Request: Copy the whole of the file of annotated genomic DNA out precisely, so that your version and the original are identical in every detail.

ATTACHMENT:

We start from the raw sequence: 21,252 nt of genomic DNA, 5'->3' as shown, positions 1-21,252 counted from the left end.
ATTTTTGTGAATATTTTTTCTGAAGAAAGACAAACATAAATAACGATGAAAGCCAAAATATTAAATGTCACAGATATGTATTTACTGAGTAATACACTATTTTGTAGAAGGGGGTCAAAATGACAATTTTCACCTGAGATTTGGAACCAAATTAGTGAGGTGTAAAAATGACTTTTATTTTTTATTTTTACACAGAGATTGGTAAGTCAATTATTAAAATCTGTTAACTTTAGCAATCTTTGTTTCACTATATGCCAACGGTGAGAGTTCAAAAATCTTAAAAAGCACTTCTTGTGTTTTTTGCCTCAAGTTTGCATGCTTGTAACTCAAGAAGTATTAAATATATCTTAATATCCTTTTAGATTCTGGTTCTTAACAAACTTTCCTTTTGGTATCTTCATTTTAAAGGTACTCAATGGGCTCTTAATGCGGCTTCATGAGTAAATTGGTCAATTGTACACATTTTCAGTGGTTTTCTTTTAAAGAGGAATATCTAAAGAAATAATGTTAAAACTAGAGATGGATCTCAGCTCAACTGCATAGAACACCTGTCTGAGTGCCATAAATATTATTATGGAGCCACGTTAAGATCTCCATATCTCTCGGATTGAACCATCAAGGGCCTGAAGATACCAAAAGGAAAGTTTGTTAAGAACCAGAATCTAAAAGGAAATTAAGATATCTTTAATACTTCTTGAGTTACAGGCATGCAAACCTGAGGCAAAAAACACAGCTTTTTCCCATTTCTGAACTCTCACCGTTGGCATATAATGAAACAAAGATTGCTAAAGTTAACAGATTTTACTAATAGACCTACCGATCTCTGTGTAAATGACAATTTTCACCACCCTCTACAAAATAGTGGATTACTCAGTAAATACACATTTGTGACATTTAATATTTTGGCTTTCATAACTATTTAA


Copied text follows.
We start from the raw sequence: 21,252 nt of genomic DNA, 5'->3' as shown, positions 1-21,252 counted from the left end.
ATTTTTGTGAATATTTTTTCTGAAGAAAGACAAACATAAATAACGATGAAAGCCAAAATATTAAATGTCACAGATATGTATTTACTGAGTAATACACTATTTTGTAGAAGGGGGTCAAAATGACAATTTTCACCTGAGATTTGGAACCAAATTAGTGAGGTGTAAAAATGACTTTTATTTTTTATTTTTACACAGAGATTGGTAAGTCAATTATTAAAATCTGTTAACTTTAGCAATCTTTGTTTCACTATATGCCAACGGTGAGAGTTCAAAAATCTTAAAAAGCACTTCTTGTGTTTTTTGCCTCAAGTTTGCATGCTTGTAACTCAAGAAGTATTAAATATATCTTAATATCCTTTTAGATTCTGGTTCTTAACAAACTTTCCTTTTGGTATCTTCATTTTAAAGGTACTCAATGGGCTCTTAATGCGGCTTCATGAGTAAATTGGTCAATTGTACACATTTTCAGTGGTTTTCTTTTAAAGAGGAATATCTAAAGAAATAATGTTAAAACTAGAGATGGATCTCAGCTCAACTGCATAGAACACCTGTCTGAGTGCCATAAATATTATTATGGAGCCACGTTAAGATCTCCATATCTCTCGGATTGAACCATCAAGGGCCTGAAGATACCAAAAGGAAAGTTTGTTAAGAACCAGAATCTAAAAGGAAATTAAGATATCTTTAATACTTCTTGAGTTACAGGCATGCAAACCTGAGGCAAAAAACACAGCTTTTTCCCATTTCTGAACTCTCACCGTTGGCATATAATGAAACAAAGATTGCTAAAGTTAACAGATTTTACTAATAGACCTACCGATCTCTGTGTAAATGACAATTTTCACCACCCTCTACAAAATAGTGGATTACTCAGTAAATACACATTTGTGACATTTAATATTTTGGCTTTCATAACTATTTAA